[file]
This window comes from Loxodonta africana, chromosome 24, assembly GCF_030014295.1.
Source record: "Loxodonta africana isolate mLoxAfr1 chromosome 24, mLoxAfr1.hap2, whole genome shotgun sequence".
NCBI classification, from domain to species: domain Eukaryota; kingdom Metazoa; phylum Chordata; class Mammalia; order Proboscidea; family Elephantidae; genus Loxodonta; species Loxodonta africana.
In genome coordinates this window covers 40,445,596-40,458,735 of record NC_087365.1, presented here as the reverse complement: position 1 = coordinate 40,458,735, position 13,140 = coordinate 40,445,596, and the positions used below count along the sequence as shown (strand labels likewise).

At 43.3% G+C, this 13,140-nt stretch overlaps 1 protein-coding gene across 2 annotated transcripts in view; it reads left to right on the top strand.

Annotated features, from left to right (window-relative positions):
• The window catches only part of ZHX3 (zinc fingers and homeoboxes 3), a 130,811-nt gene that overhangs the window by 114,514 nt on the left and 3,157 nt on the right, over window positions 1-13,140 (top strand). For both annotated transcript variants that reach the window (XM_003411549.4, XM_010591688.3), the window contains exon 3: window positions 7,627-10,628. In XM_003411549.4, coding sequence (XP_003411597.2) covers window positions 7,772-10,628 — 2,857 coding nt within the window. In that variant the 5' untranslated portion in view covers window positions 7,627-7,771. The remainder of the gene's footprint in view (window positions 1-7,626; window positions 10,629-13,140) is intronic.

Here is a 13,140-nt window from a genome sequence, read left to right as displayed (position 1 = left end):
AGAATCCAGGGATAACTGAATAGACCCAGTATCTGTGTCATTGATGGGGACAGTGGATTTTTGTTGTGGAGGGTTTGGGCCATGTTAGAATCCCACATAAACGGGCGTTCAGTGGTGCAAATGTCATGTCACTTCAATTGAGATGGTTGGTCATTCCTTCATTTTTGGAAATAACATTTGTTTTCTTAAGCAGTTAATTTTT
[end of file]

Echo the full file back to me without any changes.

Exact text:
This window comes from Loxodonta africana, chromosome 24, assembly GCF_030014295.1.
Source record: "Loxodonta africana isolate mLoxAfr1 chromosome 24, mLoxAfr1.hap2, whole genome shotgun sequence".
NCBI classification, from domain to species: domain Eukaryota; kingdom Metazoa; phylum Chordata; class Mammalia; order Proboscidea; family Elephantidae; genus Loxodonta; species Loxodonta africana.
In genome coordinates this window covers 40,445,596-40,458,735 of record NC_087365.1, presented here as the reverse complement: position 1 = coordinate 40,458,735, position 13,140 = coordinate 40,445,596, and the positions used below count along the sequence as shown (strand labels likewise).

At 43.3% G+C, this 13,140-nt stretch overlaps 1 protein-coding gene across 2 annotated transcripts in view; it reads left to right on the top strand.

Annotated features, from left to right (window-relative positions):
• The window catches only part of ZHX3 (zinc fingers and homeoboxes 3), a 130,811-nt gene that overhangs the window by 114,514 nt on the left and 3,157 nt on the right, over window positions 1-13,140 (top strand). For both annotated transcript variants that reach the window (XM_003411549.4, XM_010591688.3), the window contains exon 3: window positions 7,627-10,628. In XM_003411549.4, coding sequence (XP_003411597.2) covers window positions 7,772-10,628 — 2,857 coding nt within the window. In that variant the 5' untranslated portion in view covers window positions 7,627-7,771. The remainder of the gene's footprint in view (window positions 1-7,626; window positions 10,629-13,140) is intronic.

Here is a 13,140-nt window from a genome sequence, read left to right as displayed (position 1 = left end):
AGAATCCAGGGATAACTGAATAGACCCAGTATCTGTGTCATTGATGGGGACAGTGGATTTTTGTTGTGGAGGGTTTGGGCCATGTTAGAATCCCACATAAACGGGCGTTCAGTGGTGCAAATGTCATGTCACTTCAATTGAGATGGTTGGTCATTCCTTCATTTTTGGAAATAACATTTGTTTTCTTAAGCAGTTAATTTTT